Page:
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Old 04-18-2006, 01:39 PM   #1
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Liquid Smoke

What is it really and how/what do you cook with it? I see it in a lot of crockpot recipes.

Thanks.

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Old 04-18-2006, 01:47 PM   #2
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It's a liquid that has been exposed to wood smoke and absorbed the smoke smell and taste. You add a small amount to a dish to add smoke flavor when appropriate.

For example, if you are cooking ribs or pork butt in the oven instead of over smoking wood chips, you could add the liquid smoke to the meat in the oven to add the smoke flavor normally provided by the wood chips.
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Old 04-18-2006, 01:57 PM   #3
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Quote:
Originally Posted by lmw80
What is it really and how/what do you cook with it? I see it in a lot of crockpot recipes.

Thanks.
Welcome to DC, Imw80. Liquid Smoke has been sitting in my fridge for a while. Guessing I bought it for a recipe I never got around to making. Would love to see ideas/dishes I could use with Liquid Smoke.
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Old 04-18-2006, 02:07 PM   #4
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Andy I was under the impression that it was smoke that was condensed. I am not sure where I first learned that, but just recently I saw Alton brown make liquid smoke by bulding a wood fire with a large chiminy. He then placed something on top (I can't remember exactly what the setup was). There were a few different pieces, but I can remember that ice was involved and a bowl for collecting the resulting liquid smoke. Basically the smoke rose up, hit the cold metal surface, condensed, and dripped down into a collection bowl.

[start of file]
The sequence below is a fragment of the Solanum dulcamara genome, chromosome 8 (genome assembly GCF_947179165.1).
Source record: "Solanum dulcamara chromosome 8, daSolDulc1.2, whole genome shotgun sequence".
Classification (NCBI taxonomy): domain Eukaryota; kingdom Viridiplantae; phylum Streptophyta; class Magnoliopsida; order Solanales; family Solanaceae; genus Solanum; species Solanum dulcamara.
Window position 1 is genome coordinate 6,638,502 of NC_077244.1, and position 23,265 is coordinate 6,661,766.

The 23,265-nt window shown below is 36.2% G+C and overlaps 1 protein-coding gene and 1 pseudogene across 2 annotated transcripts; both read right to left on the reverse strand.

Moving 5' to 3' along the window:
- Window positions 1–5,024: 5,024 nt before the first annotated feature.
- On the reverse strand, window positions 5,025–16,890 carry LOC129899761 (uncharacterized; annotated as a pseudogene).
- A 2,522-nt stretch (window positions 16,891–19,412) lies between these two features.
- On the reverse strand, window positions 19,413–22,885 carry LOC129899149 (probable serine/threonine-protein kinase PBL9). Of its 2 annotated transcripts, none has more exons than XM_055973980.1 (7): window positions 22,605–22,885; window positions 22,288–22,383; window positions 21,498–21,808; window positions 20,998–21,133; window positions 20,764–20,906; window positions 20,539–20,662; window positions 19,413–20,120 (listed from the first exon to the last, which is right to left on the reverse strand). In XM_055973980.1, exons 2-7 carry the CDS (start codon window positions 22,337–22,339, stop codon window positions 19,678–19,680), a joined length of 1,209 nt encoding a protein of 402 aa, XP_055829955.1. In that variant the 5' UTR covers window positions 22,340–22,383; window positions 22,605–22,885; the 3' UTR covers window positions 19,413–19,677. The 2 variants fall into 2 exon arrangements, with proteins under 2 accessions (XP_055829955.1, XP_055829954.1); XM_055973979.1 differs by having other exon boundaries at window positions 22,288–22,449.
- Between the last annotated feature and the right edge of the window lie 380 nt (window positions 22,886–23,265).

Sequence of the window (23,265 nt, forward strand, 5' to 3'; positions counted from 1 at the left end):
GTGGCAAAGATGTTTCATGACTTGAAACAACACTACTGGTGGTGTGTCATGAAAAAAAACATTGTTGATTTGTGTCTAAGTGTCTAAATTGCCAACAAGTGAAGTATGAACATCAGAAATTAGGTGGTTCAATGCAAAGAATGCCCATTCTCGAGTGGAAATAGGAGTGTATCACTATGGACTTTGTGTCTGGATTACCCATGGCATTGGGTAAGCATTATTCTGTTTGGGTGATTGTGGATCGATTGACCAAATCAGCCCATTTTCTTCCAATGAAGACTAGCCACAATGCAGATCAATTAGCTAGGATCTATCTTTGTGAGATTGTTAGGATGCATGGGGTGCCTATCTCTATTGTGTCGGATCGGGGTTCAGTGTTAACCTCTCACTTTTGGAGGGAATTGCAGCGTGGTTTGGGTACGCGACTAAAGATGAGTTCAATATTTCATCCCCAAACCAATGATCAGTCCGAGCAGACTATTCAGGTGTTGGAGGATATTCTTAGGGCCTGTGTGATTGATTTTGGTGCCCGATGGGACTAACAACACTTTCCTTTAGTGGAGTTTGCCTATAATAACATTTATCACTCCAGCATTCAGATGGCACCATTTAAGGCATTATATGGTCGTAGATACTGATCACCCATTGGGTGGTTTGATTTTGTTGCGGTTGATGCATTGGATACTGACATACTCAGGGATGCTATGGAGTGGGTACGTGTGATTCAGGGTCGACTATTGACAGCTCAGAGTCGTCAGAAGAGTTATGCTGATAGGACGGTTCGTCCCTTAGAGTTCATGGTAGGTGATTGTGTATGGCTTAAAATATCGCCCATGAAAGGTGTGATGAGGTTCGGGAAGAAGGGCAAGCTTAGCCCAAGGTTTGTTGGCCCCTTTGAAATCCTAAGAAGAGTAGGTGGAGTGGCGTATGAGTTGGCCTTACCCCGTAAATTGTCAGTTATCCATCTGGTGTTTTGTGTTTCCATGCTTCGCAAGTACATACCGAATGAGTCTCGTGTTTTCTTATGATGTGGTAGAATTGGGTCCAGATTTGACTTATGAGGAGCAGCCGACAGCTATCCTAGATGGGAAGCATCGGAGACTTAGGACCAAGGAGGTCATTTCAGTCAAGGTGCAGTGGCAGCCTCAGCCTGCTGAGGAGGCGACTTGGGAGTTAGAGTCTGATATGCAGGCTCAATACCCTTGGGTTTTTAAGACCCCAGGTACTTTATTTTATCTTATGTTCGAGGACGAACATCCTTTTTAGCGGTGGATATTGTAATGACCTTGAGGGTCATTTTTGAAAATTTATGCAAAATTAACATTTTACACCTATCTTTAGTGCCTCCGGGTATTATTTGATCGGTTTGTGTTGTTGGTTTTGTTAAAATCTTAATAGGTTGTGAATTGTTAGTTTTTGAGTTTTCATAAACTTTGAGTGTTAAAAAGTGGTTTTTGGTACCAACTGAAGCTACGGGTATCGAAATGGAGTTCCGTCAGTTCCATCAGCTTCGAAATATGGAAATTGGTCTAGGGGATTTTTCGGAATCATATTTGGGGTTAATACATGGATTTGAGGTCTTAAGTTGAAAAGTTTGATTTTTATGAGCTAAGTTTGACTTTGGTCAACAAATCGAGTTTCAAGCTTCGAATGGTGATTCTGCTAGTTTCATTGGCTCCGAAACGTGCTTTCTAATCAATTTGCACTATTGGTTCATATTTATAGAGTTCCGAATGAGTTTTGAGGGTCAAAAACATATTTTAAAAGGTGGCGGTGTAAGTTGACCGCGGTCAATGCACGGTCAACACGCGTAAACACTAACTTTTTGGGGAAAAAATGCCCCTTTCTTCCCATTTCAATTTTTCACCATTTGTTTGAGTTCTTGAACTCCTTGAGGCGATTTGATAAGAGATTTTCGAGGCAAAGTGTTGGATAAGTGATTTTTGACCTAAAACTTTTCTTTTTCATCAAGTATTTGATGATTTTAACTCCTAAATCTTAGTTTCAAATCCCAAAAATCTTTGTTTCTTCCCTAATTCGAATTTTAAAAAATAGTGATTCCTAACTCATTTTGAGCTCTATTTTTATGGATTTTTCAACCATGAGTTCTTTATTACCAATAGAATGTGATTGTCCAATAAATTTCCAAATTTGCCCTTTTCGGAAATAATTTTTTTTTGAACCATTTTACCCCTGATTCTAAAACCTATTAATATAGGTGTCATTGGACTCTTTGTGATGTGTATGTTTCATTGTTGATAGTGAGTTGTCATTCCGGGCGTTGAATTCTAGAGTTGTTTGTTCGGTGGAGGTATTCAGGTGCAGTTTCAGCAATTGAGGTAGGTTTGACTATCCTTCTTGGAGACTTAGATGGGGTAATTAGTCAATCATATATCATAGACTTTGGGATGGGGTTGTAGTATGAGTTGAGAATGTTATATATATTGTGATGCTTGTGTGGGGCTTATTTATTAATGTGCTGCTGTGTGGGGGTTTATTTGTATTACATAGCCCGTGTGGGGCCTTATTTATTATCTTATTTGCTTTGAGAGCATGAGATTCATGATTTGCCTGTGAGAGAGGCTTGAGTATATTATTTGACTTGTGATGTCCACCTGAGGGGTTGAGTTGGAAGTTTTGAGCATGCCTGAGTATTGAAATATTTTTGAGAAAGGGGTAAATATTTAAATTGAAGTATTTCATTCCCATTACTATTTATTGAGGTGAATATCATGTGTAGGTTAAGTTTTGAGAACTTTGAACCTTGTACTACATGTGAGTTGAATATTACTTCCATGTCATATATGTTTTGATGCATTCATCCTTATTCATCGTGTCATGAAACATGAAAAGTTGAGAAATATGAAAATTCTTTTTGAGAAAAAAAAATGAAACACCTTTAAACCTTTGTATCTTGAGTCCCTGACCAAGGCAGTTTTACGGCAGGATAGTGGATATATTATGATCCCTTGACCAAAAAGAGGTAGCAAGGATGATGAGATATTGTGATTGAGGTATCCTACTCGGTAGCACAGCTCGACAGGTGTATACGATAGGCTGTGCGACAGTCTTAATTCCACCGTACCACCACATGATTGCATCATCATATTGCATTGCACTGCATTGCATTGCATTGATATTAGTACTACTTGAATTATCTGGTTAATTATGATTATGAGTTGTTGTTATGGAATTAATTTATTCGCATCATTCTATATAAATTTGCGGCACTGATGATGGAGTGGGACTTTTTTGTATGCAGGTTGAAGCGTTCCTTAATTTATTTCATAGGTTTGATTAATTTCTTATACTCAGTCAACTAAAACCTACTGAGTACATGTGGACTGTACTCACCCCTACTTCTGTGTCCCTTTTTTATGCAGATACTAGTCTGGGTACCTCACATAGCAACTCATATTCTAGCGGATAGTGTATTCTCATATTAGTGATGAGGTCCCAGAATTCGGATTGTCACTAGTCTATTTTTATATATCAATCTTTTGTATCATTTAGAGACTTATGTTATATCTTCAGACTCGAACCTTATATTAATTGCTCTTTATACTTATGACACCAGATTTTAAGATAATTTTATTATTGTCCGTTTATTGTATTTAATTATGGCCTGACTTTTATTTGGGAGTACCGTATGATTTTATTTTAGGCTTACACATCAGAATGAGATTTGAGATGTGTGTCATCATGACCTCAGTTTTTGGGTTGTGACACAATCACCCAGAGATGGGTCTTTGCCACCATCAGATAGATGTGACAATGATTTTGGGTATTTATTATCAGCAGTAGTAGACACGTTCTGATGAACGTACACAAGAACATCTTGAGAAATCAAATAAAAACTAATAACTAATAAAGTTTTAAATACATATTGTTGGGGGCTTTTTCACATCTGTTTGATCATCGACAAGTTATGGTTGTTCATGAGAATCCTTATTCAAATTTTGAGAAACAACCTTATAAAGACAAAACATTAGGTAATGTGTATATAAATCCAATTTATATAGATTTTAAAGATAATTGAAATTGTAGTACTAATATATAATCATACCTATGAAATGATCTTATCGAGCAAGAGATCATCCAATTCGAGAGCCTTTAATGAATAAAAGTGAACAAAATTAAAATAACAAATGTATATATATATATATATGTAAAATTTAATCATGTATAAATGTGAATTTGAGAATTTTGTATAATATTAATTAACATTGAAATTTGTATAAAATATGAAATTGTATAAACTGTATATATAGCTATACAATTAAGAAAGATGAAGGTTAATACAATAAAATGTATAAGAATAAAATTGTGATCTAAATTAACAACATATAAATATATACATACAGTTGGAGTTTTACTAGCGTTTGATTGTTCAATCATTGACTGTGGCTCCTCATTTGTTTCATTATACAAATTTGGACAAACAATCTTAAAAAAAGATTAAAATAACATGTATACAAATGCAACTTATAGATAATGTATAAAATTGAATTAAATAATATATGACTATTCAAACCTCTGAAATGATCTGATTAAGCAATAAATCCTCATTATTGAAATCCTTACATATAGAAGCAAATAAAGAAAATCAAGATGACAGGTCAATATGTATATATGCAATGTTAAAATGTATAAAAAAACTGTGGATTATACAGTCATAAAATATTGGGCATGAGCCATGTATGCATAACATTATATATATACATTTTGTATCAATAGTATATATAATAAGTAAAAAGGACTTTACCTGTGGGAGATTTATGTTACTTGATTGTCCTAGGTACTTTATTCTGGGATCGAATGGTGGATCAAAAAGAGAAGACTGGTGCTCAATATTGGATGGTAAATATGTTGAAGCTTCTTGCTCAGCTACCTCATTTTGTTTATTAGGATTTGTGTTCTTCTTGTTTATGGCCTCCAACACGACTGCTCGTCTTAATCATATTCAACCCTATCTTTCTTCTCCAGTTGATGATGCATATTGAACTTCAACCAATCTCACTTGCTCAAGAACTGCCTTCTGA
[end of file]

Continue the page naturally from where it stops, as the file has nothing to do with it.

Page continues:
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Old 04-18-2006, 03:17 PM   #5
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the ice and heat from the smoke causes the air to condence, the air has smoke particles in it, they condence as well with the moisture etc.
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Old 04-18-2006, 03:31 PM   #6
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There is no moisture in smoke to condense. I was trying to describe the same AB episode. I guess I could have been clearer.
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Old 04-18-2006, 04:39 PM   #7
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I regularly add liquid smoke to many of my bean recipes. It's great to add smoked flavor to vegetarian dishes instead of adding smoked bacon, pork neck bones, hocks, shanks or turkey wings.
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Old 04-18-2006, 05:28 PM   #8
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I use liquid smoke in my baked beans (sometimes), in gravies, to enhance meat dishes, and add to certain vegies such as green beans, and corn. It comes in various flavors. Most commonly, I've seen hickory and mesquite flavors. The tastes are substatialy different.